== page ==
Morocco: Sahrawi activist raped by Moroccan forces
Sultana Khaya is the president of an organization called the ‘League for the Defense of Human Rights and against Plunder of Natural Resources’ and is known for her vocal activism in defence of the right of self-determination for the Sahrawi people. She is also a member of the Sahrawi Organ against Moroccan Repression (ISACOM).
The unlawful detention of Sultana Khaya and her family is part of a wider crackdown by the Moroccan authorities on Sahrawi activists and critical voices within Western Sahara, which escalated following clashes between Morocco and the Polisario Front in November 2020. A growing number of Sahrawi activists have been subjected to targeted attacks in the past year by the security forces, away from the attention of international media.
This recent attack by the Moroccan security forces is not an isolated incident. On 10 May 2021, Security forces raided Sultana Khaya's home, cuffed her sister's arms and legs and stole valuables, including Sultana Khaya’s phone and computer, after she started a campaign called "my flag on my rooftop" #علمي_فوق_منزلي.
They also arrested and tortured three activists who were there to support her and her family. Two days later, on 12 May 2021, dozens of masked members of the security forces raided Sultana Khaya's house, assaulted and attempted to rape her, and raped her sister. Security forces have previously removed the electricity meter to leave Sultana Khaya and her family with no electricity.
From the start of her house arrest, the authorities have failed to present Sultana Khaya with an arrest warrant or a court order, or to inform her of the reason for her arrest. She was only told verbally, by the head of the police forces in Boujdour, that she was forbidden from leaving her house.
Under international human rights law, house arrest is considered as a form of detention and requires certain safeguards to be considered lawful. According to the UN Human Rights Committee’s General Comment 35 on Article 9 of the International Covenant on Civil and Political Rights, liberty-depriving measures, including house arrest, must not be arbitrary and must be carried out with respect for the rule of law and allow a meaningful and prompt judicial review of detention. Deprivation of liberty, including house arrest, is arbitrary when it results from the exercise of human rights, including the rights to freedom of expression, association and peaceful assembly.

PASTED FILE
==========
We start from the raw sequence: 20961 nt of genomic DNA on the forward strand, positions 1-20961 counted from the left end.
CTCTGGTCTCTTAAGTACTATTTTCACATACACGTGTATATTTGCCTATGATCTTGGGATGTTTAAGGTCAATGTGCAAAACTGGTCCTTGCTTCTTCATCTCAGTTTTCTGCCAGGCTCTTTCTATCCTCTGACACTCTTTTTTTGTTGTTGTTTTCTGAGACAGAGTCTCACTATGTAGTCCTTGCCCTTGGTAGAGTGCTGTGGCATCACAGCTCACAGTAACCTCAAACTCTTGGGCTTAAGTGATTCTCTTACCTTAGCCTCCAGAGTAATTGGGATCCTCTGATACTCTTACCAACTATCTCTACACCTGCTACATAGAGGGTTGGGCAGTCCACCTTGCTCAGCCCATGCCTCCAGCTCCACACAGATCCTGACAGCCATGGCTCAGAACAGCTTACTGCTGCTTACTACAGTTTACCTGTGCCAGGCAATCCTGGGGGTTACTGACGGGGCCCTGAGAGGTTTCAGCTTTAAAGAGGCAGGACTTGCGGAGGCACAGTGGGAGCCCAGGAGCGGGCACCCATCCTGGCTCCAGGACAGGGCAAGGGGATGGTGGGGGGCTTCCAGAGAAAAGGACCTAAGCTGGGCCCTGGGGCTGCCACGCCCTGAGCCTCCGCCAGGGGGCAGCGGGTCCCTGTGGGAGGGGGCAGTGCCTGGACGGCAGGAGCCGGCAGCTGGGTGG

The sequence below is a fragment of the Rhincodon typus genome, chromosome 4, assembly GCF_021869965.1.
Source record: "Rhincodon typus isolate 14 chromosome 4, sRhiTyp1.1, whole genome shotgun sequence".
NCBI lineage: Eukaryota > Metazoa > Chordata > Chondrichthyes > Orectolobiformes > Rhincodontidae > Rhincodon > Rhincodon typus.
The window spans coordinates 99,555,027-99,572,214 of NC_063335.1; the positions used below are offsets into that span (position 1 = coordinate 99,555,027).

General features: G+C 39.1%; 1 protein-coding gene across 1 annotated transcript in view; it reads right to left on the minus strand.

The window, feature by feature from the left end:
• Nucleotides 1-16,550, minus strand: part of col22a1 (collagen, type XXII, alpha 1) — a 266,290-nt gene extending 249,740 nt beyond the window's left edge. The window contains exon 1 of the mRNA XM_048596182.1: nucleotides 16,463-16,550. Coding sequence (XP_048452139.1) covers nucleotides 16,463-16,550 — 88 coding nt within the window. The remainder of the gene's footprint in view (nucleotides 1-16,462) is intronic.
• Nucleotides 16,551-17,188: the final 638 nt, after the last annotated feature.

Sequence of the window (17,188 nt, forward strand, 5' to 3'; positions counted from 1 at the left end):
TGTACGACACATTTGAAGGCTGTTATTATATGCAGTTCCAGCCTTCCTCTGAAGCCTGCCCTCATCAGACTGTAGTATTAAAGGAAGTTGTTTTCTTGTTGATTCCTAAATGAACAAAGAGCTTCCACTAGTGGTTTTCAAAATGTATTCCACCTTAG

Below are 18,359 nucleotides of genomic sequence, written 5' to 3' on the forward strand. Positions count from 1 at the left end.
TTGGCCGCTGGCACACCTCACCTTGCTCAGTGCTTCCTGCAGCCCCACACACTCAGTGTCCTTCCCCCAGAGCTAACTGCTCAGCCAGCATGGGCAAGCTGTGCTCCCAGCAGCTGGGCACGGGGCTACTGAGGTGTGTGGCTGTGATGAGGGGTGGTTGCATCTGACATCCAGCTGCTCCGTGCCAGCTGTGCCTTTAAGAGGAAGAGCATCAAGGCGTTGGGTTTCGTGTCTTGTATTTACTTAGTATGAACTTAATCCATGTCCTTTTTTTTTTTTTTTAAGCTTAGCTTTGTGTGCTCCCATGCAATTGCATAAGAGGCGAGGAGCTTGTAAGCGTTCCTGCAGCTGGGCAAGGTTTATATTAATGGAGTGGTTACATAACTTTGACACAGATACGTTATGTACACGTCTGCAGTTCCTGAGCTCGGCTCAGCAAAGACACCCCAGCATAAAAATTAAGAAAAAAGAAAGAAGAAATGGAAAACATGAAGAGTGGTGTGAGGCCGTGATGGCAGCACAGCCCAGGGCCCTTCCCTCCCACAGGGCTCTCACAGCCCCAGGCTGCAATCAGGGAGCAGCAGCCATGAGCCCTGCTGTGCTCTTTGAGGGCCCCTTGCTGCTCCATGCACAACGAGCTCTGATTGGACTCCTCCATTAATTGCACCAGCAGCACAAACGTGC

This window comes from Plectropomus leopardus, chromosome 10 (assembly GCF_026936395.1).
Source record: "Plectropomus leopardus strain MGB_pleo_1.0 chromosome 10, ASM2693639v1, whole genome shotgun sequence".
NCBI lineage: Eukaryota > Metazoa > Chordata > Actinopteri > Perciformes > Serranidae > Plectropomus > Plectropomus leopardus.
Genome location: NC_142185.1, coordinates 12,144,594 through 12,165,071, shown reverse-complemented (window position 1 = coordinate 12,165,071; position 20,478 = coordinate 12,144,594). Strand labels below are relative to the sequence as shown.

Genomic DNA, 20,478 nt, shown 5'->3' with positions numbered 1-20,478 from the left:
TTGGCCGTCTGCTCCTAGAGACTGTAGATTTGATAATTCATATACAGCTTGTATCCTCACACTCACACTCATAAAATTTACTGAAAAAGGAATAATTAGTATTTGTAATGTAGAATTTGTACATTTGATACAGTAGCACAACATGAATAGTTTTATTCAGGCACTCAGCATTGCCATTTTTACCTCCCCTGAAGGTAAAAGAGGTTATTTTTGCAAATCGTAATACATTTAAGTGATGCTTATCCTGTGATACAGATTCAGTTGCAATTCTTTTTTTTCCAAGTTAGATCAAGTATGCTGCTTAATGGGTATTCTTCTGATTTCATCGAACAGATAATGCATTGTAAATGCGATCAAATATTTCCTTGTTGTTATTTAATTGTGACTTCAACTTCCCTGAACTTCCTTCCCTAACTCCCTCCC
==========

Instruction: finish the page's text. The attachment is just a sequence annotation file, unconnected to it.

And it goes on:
Western Sahara is the subject of a territorial dispute between Morocco, which annexed the territory in 1975 and claims sovereignty over it, and the Polisario Front, which calls for an independent state in the territory and has set up a self-proclaimed government-in-exile in the refugee camps in Tindouf, south-west Algeria. A UN settlement in 1991, which ended fighting between Morocco and the Polisario Front, called for a referendum for people of Western Sahara to choose independence or integration into Morocco. The referendum has not yet been held.
In recent years, access to Western Sahara has grown increasingly difficult for external monitors as the human rights situation deteriorates. In 2020, Moroccan authorities prevented at least nine lawyers, activists, politicians and journalists from accessing Western Sahara. The UN Security Council has ignored calls by Amnesty International and others to add a human rights component to the United Nations Mission for the Referendum in Western Sahara (MINURSO), which would allow for monitoring and reporting on human rights abuses.